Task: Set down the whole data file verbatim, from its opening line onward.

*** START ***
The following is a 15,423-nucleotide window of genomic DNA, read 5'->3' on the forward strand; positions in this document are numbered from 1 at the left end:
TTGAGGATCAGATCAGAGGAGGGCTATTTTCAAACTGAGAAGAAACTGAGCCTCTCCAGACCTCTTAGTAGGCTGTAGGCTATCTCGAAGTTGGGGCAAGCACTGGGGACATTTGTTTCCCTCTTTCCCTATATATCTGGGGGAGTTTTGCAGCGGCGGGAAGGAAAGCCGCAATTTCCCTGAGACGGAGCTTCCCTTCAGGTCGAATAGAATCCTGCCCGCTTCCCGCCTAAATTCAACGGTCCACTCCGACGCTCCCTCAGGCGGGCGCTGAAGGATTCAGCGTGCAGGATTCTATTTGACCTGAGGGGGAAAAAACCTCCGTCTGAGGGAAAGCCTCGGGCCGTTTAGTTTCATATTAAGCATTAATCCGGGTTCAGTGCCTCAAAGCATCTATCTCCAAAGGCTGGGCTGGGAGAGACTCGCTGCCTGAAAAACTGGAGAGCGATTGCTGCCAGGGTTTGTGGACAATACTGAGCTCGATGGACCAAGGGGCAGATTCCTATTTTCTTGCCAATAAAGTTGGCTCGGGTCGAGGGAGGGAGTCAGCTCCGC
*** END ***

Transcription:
The following is a 15,423-nucleotide window of genomic DNA, read 5'->3' on the forward strand; positions in this document are numbered from 1 at the left end:
TTGAGGATCAGATCAGAGGAGGGCTATTTTCAAACTGAGAAGAAACTGAGCCTCTCCAGACCTCTTAGTAGGCTGTAGGCTATCTCGAAGTTGGGGCAAGCACTGGGGACATTTGTTTCCCTCTTTCCCTATATATCTGGGGGAGTTTTGCAGCGGCGGGAAGGAAAGCCGCAATTTCCCTGAGACGGAGCTTCCCTTCAGGTCGAATAGAATCCTGCCCGCTTCCCGCCTAAATTCAACGGTCCACTCCGACGCTCCCTCAGGCGGGCGCTGAAGGATTCAGCGTGCAGGATTCTATTTGACCTGAGGGGGAAAAAACCTCCGTCTGAGGGAAAGCCTCGGGCCGTTTAGTTTCATATTAAGCATTAATCCGGGTTCAGTGCCTCAAAGCATCTATCTCCAAAGGCTGGGCTGGGAGAGACTCGCTGCCTGAAAAACTGGAGAGCGATTGCTGCCAGGGTTTGTGGACAATACTGAGCTCGATGGACCAAGGGGCAGATTCCTATTTTCTTGCCAATAAAGTTGGCTCGGGTCGAGGGAGGGAGTCAGCTCCGC